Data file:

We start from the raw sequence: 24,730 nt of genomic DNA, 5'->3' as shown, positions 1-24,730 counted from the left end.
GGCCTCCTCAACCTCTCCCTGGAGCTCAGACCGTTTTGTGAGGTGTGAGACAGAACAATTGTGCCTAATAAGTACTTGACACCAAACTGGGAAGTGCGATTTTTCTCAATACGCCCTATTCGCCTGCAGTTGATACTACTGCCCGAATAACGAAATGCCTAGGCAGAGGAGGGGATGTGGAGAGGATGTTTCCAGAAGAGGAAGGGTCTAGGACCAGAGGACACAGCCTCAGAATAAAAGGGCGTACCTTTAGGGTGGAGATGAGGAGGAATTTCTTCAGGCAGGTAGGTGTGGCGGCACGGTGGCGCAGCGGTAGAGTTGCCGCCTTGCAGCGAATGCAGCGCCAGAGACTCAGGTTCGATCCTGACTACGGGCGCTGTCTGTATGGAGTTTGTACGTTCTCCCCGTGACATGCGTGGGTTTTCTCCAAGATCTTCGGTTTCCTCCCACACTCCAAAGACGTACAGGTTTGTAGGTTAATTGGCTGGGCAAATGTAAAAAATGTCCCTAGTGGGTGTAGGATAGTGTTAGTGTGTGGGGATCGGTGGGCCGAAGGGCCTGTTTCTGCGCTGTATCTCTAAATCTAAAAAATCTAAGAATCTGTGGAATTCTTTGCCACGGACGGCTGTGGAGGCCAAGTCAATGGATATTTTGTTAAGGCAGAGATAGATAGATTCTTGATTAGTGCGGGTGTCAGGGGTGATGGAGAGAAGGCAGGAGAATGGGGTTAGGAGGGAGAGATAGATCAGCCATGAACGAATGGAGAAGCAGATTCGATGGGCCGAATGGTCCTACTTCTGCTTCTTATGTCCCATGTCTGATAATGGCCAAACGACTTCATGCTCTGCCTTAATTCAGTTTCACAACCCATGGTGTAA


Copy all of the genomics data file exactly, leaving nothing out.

We start from the raw sequence: 24,730 nt of genomic DNA, 5'->3' as shown, positions 1-24,730 counted from the left end.
GGCCTCCTCAACCTCTCCCTGGAGCTCAGACCGTTTTGTGAGGTGTGAGACAGAACAATTGTGCCTAATAAGTACTTGACACCAAACTGGGAAGTGCGATTTTTCTCAATACGCCCTATTCGCCTGCAGTTGATACTACTGCCCGAATAACGAAATGCCTAGGCAGAGGAGGGGATGTGGAGAGGATGTTTCCAGAAGAGGAAGGGTCTAGGACCAGAGGACACAGCCTCAGAATAAAAGGGCGTACCTTTAGGGTGGAGATGAGGAGGAATTTCTTCAGGCAGGTAGGTGTGGCGGCACGGTGGCGCAGCGGTAGAGTTGCCGCCTTGCAGCGAATGCAGCGCCAGAGACTCAGGTTCGATCCTGACTACGGGCGCTGTCTGTATGGAGTTTGTACGTTCTCCCCGTGACATGCGTGGGTTTTCTCCAAGATCTTCGGTTTCCTCCCACACTCCAAAGACGTACAGGTTTGTAGGTTAATTGGCTGGGCAAATGTAAAAAATGTCCCTAGTGGGTGTAGGATAGTGTTAGTGTGTGGGGATCGGTGGGCCGAAGGGCCTGTTTCTGCGCTGTATCTCTAAATCTAAAAAATCTAAGAATCTGTGGAATTCTTTGCCACGGACGGCTGTGGAGGCCAAGTCAATGGATATTTTGTTAAGGCAGAGATAGATAGATTCTTGATTAGTGCGGGTGTCAGGGGTGATGGAGAGAAGGCAGGAGAATGGGGTTAGGAGGGAGAGATAGATCAGCCATGAACGAATGGAGAAGCAGATTCGATGGGCCGAATGGTCCTACTTCTGCTTCTTATGTCCCATGTCTGATAATGGCCAAACGACTTCATGCTCTGCCTTAATTCAGTTTCACAACCCATGGTGTAA